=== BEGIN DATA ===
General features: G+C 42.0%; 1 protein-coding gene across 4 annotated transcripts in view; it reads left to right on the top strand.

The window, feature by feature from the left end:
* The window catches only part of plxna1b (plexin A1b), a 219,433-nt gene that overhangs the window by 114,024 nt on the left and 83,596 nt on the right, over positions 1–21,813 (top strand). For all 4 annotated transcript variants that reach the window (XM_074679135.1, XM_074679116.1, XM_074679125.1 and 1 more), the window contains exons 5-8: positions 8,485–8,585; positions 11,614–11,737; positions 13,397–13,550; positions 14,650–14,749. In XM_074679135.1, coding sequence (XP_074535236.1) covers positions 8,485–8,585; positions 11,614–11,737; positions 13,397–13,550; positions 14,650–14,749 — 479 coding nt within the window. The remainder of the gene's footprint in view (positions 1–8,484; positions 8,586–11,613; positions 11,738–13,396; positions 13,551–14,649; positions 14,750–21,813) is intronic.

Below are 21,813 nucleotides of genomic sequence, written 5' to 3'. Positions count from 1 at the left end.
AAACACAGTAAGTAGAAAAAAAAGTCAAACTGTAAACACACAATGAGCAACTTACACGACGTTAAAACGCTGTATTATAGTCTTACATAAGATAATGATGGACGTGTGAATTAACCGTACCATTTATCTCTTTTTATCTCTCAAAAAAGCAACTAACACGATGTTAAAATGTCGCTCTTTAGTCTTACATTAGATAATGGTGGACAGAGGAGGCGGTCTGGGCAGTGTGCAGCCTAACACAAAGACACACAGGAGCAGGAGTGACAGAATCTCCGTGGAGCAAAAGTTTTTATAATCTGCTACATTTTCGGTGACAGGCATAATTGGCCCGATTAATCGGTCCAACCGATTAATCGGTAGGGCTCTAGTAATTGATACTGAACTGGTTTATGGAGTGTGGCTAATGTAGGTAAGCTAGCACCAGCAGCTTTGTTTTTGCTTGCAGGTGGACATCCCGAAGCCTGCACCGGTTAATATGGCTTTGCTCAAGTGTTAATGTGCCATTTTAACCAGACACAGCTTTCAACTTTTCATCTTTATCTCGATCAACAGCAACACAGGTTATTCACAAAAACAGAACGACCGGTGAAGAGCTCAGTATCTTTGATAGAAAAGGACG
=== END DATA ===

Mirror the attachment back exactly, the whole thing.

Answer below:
General features: G+C 42.0%; 1 protein-coding gene across 4 annotated transcripts in view; it reads left to right on the top strand.

The window, feature by feature from the left end:
* The window catches only part of plxna1b (plexin A1b), a 219,433-nt gene that overhangs the window by 114,024 nt on the left and 83,596 nt on the right, over positions 1–21,813 (top strand). For all 4 annotated transcript variants that reach the window (XM_074679135.1, XM_074679116.1, XM_074679125.1 and 1 more), the window contains exons 5-8: positions 8,485–8,585; positions 11,614–11,737; positions 13,397–13,550; positions 14,650–14,749. In XM_074679135.1, coding sequence (XP_074535236.1) covers positions 8,485–8,585; positions 11,614–11,737; positions 13,397–13,550; positions 14,650–14,749 — 479 coding nt within the window. The remainder of the gene's footprint in view (positions 1–8,484; positions 8,586–11,613; positions 11,738–13,396; positions 13,551–14,649; positions 14,750–21,813) is intronic.

Below are 21,813 nucleotides of genomic sequence, written 5' to 3'. Positions count from 1 at the left end.
AAACACAGTAAGTAGAAAAAAAAGTCAAACTGTAAACACACAATGAGCAACTTACACGACGTTAAAACGCTGTATTATAGTCTTACATAAGATAATGATGGACGTGTGAATTAACCGTACCATTTATCTCTTTTTATCTCTCAAAAAAGCAACTAACACGATGTTAAAATGTCGCTCTTTAGTCTTACATTAGATAATGGTGGACAGAGGAGGCGGTCTGGGCAGTGTGCAGCCTAACACAAAGACACACAGGAGCAGGAGTGACAGAATCTCCGTGGAGCAAAAGTTTTTATAATCTGCTACATTTTCGGTGACAGGCATAATTGGCCCGATTAATCGGTCCAACCGATTAATCGGTAGGGCTCTAGTAATTGATACTGAACTGGTTTATGGAGTGTGGCTAATGTAGGTAAGCTAGCACCAGCAGCTTTGTTTTTGCTTGCAGGTGGACATCCCGAAGCCTGCACCGGTTAATATGGCTTTGCTCAAGTGTTAATGTGCCATTTTAACCAGACACAGCTTTCAACTTTTCATCTTTATCTCGATCAACAGCAACACAGGTTATTCACAAAAACAGAACGACCGGTGAAGAGCTCAGTATCTTTGATAGAAAAGGACG